Service station investment is down – Image: Pexels
  • Service station investment has dropped to $66.8M in 2023
  • Experienced investors focusing on lease longevity and fixed increases
  • Investors have moved back to prime east coast markets

Service stations have been a popular choice for investors over the past few years, however, 2023 has seen sales volumes dramatically fall away.

According to Ray White in 2022 there was $1.07 billion in service station investment as the ‘set and forget’ asset proved incredibly popular.

However, on the back of higher interest rates, the first five months of 2023 have seen just $66.8 million invested in the sector.

Ray White Commercial, Head of Research, Vanessa Rader said that despite the fall, volumes were still 47% higher than the previous peak investment year in 2019, which recorded $730.4 million, highlighting the significant growth in the attractiveness of service stations as an asset class.

“While the market continued to purchase in late 2022, we saw a number of investors leave the marketplace, notably the smaller first time buyers looking to capitalise on the ‘set and forget’ phenomenon of these assets,” said Rader.

“This left more experienced investors who, despite the increased financing costs, looked to the longevity of the lease covenant and fixed increases as a hedge to these growing costs.”

According to Rader, the pool of buyers was also limited by the higher LVR requirements compared with other asset types during a time where deposit rates have risen.

Service station investment

Source: Ray White Commercial

Activity has moved to prime east coast markets

She also said that locations that investors are focused on has also changed in the past 12 months.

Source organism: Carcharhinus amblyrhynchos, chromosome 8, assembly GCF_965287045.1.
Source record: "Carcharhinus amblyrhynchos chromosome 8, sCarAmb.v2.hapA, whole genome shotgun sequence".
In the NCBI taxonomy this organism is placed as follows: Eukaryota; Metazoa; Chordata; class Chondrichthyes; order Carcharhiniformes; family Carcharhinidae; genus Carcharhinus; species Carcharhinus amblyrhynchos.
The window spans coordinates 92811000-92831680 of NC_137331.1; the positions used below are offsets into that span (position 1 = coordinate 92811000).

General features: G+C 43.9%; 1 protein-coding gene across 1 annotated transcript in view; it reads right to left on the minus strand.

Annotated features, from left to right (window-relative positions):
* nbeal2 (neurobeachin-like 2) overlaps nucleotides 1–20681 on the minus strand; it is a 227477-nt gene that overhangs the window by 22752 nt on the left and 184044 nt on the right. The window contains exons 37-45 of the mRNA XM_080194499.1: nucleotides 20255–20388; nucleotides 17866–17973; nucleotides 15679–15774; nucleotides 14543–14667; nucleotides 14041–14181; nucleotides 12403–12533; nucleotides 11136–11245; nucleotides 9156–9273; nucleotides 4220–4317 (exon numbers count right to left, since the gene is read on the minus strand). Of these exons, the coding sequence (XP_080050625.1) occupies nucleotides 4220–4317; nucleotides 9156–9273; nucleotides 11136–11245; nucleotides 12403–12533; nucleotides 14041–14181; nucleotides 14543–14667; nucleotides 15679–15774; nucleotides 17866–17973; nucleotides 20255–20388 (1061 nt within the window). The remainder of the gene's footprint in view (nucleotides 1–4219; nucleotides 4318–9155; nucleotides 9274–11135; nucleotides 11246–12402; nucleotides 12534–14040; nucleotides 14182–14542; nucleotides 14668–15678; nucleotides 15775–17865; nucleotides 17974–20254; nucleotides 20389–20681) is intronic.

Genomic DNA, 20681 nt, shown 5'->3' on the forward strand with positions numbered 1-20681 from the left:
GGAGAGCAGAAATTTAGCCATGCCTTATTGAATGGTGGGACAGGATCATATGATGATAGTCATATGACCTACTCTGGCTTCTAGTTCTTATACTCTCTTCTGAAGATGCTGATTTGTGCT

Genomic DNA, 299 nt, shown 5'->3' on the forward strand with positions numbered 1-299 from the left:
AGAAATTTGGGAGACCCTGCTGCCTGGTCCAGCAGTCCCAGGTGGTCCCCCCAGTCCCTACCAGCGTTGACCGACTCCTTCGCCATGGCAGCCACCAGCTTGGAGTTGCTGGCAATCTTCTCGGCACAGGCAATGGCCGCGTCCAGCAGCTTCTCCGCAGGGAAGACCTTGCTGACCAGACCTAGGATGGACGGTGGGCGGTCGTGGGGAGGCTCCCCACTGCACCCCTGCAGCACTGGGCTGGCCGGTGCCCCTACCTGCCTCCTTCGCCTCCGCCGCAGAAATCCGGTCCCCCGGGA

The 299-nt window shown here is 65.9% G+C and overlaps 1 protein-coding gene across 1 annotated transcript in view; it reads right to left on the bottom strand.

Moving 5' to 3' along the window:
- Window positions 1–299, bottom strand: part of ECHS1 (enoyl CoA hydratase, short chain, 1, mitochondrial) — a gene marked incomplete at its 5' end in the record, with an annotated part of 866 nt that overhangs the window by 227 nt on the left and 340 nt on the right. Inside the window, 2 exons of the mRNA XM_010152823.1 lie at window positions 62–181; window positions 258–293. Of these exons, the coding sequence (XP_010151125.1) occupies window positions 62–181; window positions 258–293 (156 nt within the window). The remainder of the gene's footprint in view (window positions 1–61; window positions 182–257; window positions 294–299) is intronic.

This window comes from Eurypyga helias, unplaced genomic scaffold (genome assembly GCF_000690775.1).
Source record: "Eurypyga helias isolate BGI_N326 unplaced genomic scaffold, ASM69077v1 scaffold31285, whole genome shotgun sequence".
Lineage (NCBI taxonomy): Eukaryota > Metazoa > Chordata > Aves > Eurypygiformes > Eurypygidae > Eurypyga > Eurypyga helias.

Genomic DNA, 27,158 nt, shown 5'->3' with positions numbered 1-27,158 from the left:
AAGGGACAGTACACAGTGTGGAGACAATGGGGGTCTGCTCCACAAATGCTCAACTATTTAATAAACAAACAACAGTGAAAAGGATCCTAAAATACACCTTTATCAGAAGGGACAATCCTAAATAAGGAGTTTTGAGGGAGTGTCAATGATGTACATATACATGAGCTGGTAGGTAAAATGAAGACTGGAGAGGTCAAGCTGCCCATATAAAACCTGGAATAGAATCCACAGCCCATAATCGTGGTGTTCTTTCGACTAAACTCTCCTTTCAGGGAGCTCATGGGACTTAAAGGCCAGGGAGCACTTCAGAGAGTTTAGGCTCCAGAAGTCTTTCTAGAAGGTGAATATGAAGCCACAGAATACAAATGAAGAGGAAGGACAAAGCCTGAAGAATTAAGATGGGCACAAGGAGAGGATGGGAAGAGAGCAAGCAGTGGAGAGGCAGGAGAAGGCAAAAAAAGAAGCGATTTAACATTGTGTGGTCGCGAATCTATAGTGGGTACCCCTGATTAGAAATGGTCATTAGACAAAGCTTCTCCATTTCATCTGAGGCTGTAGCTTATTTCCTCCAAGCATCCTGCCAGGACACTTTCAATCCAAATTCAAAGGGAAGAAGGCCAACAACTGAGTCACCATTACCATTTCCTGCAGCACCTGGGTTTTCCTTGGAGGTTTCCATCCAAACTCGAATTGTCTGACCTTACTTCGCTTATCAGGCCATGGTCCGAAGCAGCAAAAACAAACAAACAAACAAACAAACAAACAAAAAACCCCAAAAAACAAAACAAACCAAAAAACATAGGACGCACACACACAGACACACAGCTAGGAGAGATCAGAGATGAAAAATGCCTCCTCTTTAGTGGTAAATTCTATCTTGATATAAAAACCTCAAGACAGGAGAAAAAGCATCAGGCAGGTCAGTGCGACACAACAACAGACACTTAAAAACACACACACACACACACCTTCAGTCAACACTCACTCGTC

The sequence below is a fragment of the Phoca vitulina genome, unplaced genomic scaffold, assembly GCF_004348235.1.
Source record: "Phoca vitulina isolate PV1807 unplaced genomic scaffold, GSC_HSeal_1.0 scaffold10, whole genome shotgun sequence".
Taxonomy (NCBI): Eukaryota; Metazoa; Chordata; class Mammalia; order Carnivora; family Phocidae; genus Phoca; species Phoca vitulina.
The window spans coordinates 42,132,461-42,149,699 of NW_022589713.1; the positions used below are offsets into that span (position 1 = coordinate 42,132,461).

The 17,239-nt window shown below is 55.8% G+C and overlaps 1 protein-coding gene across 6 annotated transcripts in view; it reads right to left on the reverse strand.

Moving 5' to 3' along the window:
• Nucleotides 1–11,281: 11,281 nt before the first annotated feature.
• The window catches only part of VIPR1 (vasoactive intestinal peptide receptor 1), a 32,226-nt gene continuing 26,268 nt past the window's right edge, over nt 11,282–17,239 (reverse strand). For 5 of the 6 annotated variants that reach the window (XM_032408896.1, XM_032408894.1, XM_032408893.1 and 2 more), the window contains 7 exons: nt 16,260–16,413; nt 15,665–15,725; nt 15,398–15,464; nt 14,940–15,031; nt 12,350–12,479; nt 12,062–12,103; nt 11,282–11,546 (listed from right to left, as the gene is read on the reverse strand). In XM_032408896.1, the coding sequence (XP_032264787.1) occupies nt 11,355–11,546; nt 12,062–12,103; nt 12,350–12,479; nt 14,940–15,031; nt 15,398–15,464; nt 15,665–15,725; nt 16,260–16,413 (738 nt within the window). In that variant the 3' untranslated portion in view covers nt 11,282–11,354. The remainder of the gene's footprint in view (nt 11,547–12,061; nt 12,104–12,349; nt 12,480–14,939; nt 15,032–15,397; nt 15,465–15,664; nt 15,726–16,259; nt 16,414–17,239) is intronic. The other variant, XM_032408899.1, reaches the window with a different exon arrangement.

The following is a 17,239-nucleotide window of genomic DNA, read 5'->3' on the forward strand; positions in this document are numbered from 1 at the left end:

“In our peak year of investment, 2022, we saw volumes dominated by NSW and Queensland assets, with an increased level of demand for WA and SA assets, while Victoria fell short of its historical volumes.”

“The quest to secure an affordable, quality, high returning commercial investment saw continued sales activity in regional markets and regions such as NT and Tasmania also improve.”

Rader said that while regional assets continue to trade, activity has transitioned back to prime east coast markets dominated by NSW, Victoria and Queensland.

“We expect buyers to move back to market fundamentals and be more focused on future redevelopment potential of assets for the remainder of the year, this includes closer attention to location.”

Vanessa Rader, Ray White Commercial, Head of Research

“As a result, those assets considered secondary in location, quality or lease covenant may have greater pressure on price, resulting in increases in potential investment yields.”

Yields rising

According to Rader, analysis of yields already showed growth trend in yields commenced last year as interest rates started their upward momentum.

Yield lows were achieved during 2021 with metropolitan assets averaging sub-4%, while regional markets saw significant tightening to just 5.88 per cent.

“As we transitioned through 2022 and into 2023, with the cash rate moving from 0.10% to 3.85%, investment yields have pushed up to 4.71% in metropolitan areas and 6.25% in regional markets, albeit ranges do extend beyond 7% for some assets.”

Higher rates scaring investors

Rader said the uncertainty surrounding future interest rate increases has put a dampener on investors’ appetite to move quickly on investment opportunities.

“For many buyers, capitalisation rates need to show further increase to spur on investment decisions, however, we expect to see limited assets come to market as owners continue to hold and reap the rewards of their stable income stream.”

“Distressed assets may start to emerge, however, volumes will remain subdued in 2023 until sentiment shifts occur and confidence is restored regarding financing.

“This will then drive investment activity into one of the smaller, private investor’s favourite, alternative investment classes – the service station.”



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